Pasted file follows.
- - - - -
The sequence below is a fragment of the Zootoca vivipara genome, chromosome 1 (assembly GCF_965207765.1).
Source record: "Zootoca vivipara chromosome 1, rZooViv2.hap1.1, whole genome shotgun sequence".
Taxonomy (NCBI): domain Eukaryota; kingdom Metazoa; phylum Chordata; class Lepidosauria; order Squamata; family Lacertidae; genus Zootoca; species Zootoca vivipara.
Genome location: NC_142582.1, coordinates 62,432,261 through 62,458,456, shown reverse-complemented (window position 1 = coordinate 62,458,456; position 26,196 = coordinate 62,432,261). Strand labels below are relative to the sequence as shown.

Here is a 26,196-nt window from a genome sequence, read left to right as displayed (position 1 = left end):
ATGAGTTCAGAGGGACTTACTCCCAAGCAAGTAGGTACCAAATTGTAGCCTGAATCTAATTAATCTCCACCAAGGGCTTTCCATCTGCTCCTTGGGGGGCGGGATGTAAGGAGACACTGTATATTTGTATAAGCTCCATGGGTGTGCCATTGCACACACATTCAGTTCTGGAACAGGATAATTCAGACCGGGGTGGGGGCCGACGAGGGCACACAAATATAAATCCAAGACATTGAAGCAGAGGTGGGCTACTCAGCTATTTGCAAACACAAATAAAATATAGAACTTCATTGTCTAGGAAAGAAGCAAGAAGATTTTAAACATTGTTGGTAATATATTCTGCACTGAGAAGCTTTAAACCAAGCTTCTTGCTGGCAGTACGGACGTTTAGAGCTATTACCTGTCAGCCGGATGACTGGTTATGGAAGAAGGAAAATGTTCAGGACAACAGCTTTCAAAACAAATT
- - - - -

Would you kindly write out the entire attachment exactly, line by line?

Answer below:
The sequence below is a fragment of the Zootoca vivipara genome, chromosome 1 (assembly GCF_965207765.1).
Source record: "Zootoca vivipara chromosome 1, rZooViv2.hap1.1, whole genome shotgun sequence".
Taxonomy (NCBI): domain Eukaryota; kingdom Metazoa; phylum Chordata; class Lepidosauria; order Squamata; family Lacertidae; genus Zootoca; species Zootoca vivipara.
Genome location: NC_142582.1, coordinates 62,432,261 through 62,458,456, shown reverse-complemented (window position 1 = coordinate 62,458,456; position 26,196 = coordinate 62,432,261). Strand labels below are relative to the sequence as shown.

Here is a 26,196-nt window from a genome sequence, read left to right as displayed (position 1 = left end):
ATGAGTTCAGAGGGACTTACTCCCAAGCAAGTAGGTACCAAATTGTAGCCTGAATCTAATTAATCTCCACCAAGGGCTTTCCATCTGCTCCTTGGGGGGCGGGATGTAAGGAGACACTGTATATTTGTATAAGCTCCATGGGTGTGCCATTGCACACACATTCAGTTCTGGAACAGGATAATTCAGACCGGGGTGGGGGCCGACGAGGGCACACAAATATAAATCCAAGACATTGAAGCAGAGGTGGGCTACTCAGCTATTTGCAAACACAAATAAAATATAGAACTTCATTGTCTAGGAAAGAAGCAAGAAGATTTTAAACATTGTTGGTAATATATTCTGCACTGAGAAGCTTTAAACCAAGCTTCTTGCTGGCAGTACGGACGTTTAGAGCTATTACCTGTCAGCCGGATGACTGGTTATGGAAGAAGGAAAATGTTCAGGACAACAGCTTTCAAAACAAATT